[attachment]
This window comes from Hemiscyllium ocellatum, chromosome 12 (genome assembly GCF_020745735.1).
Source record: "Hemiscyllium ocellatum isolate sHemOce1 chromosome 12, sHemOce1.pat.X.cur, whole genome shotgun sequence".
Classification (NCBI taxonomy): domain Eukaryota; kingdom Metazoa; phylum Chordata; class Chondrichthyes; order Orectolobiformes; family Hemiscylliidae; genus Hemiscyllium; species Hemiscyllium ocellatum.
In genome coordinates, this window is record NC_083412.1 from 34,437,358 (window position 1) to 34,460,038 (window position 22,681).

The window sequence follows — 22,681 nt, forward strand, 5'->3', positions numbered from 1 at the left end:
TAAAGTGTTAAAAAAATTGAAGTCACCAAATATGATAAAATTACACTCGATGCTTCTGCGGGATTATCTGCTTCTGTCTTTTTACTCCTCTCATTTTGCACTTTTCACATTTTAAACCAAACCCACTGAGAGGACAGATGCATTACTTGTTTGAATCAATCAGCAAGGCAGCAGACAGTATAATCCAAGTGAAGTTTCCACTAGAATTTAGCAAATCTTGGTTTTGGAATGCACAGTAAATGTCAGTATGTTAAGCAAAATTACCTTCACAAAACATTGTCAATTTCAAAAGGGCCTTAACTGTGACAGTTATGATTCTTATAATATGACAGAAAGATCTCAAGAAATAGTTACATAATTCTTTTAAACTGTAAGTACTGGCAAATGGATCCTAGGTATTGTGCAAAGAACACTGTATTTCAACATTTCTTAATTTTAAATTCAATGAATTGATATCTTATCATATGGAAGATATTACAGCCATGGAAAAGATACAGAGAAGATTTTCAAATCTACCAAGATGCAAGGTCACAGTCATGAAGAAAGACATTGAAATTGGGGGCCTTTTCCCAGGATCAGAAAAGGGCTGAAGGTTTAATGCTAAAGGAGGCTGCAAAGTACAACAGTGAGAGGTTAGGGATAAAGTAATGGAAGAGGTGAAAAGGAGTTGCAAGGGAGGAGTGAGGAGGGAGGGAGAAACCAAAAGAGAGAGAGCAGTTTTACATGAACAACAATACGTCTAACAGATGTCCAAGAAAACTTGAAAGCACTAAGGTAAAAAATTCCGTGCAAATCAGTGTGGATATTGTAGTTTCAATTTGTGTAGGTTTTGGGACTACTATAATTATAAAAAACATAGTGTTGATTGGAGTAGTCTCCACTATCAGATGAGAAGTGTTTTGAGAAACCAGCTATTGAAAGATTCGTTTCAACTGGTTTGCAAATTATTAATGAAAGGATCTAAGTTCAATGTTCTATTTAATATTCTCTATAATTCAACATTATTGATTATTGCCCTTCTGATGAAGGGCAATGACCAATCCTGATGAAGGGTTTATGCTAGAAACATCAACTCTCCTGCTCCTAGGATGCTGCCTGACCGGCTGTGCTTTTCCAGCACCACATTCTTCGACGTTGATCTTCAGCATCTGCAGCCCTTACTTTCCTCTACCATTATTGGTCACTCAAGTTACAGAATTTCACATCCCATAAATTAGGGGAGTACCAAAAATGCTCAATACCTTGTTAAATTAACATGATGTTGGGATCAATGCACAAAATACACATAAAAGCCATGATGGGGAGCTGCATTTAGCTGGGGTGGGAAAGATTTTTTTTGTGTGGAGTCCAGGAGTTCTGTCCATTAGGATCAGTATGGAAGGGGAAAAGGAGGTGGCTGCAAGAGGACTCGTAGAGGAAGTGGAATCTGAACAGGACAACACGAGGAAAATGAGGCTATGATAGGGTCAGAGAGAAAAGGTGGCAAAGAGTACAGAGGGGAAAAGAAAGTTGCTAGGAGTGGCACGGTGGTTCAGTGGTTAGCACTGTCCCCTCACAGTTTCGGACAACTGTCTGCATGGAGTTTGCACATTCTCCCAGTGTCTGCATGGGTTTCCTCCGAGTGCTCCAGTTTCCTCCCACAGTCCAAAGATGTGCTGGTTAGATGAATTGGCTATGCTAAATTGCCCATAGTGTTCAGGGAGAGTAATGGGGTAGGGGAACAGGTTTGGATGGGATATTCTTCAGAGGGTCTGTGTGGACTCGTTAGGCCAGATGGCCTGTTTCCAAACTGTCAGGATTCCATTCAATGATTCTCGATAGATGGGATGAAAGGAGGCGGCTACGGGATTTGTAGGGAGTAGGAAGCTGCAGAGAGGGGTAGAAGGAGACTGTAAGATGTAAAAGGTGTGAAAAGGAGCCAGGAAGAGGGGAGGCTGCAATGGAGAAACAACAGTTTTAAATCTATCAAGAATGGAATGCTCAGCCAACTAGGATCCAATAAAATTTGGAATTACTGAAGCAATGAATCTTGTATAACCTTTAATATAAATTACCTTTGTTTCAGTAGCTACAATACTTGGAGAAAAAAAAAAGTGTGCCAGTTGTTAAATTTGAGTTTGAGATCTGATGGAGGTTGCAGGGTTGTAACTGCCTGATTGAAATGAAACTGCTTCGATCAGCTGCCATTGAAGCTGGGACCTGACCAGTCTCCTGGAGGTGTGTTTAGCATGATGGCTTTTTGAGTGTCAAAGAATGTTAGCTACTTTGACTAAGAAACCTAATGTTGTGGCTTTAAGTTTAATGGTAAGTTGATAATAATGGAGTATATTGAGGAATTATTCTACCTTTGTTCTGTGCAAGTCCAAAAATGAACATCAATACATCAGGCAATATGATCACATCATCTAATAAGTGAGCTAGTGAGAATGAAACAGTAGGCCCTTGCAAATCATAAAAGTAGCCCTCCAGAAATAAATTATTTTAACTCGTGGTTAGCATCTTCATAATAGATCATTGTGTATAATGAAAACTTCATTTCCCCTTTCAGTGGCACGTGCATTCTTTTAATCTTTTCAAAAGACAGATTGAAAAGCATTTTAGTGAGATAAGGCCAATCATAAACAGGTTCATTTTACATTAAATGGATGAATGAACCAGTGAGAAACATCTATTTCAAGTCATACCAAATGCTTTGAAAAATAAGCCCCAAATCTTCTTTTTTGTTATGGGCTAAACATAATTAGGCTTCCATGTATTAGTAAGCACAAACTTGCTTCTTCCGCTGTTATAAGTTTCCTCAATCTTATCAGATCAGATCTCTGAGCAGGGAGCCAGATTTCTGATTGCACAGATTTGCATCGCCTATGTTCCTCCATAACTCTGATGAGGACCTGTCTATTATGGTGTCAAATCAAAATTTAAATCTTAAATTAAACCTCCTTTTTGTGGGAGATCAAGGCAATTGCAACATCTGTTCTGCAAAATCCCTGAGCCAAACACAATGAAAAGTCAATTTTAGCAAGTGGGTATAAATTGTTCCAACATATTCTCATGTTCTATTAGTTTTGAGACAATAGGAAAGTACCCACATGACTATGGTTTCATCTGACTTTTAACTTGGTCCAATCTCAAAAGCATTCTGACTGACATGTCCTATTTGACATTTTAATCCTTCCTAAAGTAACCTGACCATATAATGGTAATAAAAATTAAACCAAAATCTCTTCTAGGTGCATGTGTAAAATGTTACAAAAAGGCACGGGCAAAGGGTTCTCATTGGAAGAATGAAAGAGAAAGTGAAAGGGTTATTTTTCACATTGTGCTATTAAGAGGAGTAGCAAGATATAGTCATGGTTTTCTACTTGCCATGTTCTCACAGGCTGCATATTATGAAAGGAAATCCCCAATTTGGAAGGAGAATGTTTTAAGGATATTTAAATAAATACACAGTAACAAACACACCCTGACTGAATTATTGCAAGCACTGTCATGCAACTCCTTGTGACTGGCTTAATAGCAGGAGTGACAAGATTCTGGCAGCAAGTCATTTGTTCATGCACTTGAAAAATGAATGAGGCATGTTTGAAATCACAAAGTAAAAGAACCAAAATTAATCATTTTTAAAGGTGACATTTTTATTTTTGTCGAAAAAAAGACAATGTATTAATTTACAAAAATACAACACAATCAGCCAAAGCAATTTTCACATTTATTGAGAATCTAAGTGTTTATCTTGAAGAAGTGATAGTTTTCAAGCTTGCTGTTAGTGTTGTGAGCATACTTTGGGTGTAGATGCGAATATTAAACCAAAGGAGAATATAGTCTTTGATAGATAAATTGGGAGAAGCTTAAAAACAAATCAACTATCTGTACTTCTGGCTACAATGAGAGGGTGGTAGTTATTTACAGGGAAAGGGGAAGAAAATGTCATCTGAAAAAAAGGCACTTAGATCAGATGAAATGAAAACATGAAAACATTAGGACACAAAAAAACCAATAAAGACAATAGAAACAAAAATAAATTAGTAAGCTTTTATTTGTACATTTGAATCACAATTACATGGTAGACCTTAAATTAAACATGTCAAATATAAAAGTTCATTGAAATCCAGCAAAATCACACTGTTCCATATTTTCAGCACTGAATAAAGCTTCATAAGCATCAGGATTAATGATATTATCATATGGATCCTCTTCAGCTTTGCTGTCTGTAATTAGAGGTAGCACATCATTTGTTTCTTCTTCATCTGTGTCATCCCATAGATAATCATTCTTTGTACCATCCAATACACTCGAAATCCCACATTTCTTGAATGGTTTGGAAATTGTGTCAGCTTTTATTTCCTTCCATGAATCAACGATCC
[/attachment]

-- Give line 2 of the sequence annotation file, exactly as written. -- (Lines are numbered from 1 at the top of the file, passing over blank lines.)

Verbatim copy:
Source record: "Hemiscyllium ocellatum isolate sHemOce1 chromosome 12, sHemOce1.pat.X.cur, whole genome shotgun sequence".